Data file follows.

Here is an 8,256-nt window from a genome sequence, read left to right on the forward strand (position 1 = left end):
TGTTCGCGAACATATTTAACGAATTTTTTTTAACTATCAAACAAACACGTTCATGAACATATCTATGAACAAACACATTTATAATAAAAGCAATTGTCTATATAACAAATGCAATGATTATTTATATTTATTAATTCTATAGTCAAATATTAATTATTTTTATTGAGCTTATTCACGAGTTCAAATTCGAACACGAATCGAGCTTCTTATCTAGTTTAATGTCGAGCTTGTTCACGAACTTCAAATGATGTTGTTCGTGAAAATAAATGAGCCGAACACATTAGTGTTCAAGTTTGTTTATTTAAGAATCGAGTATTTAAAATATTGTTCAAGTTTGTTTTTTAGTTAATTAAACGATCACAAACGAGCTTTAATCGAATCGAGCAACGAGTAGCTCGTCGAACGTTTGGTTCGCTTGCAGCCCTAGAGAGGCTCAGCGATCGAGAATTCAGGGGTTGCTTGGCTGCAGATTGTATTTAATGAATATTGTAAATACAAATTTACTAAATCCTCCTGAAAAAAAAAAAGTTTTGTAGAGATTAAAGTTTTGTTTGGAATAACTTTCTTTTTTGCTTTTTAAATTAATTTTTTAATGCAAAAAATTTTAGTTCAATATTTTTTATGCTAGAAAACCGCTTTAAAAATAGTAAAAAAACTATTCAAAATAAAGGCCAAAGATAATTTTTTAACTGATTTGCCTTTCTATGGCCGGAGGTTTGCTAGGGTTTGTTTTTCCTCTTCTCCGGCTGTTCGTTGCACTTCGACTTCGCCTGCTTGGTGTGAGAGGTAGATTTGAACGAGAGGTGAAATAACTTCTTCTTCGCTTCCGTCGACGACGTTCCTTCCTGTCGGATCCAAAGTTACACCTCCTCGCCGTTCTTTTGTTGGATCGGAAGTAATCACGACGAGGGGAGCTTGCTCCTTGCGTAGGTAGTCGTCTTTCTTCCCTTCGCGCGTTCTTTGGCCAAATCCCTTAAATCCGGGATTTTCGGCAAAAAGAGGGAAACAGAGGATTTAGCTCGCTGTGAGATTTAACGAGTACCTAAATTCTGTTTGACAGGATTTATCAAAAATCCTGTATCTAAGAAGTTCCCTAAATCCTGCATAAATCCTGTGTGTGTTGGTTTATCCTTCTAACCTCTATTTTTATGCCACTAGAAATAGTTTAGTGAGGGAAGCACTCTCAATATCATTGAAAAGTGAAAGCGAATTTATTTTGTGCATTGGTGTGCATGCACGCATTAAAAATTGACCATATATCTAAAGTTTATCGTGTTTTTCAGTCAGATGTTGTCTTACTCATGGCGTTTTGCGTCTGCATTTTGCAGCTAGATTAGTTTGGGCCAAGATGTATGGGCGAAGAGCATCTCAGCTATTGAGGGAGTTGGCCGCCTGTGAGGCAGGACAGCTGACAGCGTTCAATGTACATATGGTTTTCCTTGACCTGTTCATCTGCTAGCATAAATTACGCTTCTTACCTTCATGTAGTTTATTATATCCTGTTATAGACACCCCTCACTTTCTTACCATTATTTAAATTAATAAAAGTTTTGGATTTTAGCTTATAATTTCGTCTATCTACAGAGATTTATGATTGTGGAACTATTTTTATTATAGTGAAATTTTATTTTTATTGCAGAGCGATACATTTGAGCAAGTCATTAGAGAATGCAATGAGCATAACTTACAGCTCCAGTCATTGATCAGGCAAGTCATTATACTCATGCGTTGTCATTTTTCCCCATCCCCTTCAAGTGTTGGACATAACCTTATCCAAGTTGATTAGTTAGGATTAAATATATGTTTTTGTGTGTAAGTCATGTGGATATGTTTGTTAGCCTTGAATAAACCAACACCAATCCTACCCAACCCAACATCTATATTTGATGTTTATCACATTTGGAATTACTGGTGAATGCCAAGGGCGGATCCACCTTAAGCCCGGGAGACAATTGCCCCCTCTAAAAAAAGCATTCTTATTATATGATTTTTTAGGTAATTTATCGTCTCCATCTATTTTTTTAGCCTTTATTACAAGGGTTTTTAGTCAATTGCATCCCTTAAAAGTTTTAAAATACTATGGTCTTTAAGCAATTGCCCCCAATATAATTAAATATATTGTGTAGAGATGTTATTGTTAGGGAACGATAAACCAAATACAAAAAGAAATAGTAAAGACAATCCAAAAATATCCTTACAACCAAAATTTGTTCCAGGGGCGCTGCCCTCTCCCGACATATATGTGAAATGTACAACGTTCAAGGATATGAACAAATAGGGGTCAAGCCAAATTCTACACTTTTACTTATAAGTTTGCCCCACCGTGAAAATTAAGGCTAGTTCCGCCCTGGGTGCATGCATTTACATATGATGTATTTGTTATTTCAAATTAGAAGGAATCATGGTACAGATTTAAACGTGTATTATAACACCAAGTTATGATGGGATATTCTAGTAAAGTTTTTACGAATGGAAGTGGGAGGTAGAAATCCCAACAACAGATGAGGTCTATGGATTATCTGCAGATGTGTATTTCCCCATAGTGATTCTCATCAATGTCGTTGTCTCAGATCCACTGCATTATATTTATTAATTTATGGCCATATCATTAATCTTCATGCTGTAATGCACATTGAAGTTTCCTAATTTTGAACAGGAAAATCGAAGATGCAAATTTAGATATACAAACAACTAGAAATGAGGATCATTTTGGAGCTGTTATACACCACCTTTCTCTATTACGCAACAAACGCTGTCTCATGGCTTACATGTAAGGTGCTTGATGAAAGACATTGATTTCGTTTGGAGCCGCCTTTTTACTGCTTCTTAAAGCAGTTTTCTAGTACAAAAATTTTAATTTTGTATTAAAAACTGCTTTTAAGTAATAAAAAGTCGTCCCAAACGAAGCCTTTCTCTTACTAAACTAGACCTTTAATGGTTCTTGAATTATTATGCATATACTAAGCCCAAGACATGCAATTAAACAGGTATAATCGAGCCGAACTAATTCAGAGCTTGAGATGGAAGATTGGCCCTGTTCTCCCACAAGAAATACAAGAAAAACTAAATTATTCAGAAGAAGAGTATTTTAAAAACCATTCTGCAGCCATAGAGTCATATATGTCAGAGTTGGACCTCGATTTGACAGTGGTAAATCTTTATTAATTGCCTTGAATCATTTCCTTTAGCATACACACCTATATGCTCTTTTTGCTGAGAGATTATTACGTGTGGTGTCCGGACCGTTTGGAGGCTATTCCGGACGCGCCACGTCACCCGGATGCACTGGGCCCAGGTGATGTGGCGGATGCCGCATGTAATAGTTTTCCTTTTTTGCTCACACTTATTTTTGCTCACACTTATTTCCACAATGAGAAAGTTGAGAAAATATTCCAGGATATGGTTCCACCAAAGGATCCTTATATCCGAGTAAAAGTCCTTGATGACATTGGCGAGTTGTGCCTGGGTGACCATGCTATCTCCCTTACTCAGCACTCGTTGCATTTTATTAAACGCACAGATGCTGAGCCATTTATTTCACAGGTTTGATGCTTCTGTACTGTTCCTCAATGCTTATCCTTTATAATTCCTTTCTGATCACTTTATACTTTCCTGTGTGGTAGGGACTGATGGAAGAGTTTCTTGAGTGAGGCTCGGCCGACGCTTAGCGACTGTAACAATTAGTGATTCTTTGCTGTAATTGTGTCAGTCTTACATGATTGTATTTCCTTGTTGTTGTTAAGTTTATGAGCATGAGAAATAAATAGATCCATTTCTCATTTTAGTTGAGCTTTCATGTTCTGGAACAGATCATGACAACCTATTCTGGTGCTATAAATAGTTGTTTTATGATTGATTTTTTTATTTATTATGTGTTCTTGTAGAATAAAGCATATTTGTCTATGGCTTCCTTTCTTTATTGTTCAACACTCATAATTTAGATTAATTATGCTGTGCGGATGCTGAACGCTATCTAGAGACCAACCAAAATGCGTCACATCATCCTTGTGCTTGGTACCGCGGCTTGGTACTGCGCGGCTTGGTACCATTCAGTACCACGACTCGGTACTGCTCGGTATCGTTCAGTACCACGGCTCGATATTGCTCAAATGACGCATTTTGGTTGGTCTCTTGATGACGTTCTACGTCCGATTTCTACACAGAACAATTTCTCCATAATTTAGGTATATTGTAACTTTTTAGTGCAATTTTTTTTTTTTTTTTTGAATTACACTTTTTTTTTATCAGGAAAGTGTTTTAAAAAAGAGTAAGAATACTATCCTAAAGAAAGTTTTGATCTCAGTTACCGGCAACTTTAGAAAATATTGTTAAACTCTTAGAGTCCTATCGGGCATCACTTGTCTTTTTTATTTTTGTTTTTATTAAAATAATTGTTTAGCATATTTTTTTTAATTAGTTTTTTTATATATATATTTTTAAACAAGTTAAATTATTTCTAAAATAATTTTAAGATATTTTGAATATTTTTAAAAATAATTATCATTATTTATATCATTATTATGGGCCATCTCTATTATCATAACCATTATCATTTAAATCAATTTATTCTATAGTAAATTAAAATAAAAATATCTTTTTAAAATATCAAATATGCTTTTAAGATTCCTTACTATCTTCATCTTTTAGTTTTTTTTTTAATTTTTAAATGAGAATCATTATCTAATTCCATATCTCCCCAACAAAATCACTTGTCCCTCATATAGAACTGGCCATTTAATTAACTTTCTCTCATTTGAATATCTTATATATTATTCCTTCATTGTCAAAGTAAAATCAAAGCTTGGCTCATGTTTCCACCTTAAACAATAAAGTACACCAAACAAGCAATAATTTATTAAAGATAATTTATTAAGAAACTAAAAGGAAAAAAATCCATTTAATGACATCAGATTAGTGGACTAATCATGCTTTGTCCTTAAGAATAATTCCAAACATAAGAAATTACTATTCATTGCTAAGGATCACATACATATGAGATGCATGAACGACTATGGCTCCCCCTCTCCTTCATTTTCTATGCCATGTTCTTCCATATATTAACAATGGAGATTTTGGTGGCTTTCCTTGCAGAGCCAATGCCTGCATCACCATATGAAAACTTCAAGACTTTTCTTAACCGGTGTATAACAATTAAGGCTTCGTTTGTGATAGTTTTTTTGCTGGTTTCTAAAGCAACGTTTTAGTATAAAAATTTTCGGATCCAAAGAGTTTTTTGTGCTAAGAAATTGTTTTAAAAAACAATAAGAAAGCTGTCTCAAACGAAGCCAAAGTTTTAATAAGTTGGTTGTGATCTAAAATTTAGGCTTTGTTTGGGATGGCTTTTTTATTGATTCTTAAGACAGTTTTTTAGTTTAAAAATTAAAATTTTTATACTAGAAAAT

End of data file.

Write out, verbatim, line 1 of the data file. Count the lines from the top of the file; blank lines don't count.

Here is an 8,256-nt window from a genome sequence, read left to right on the forward strand (position 1 = left end):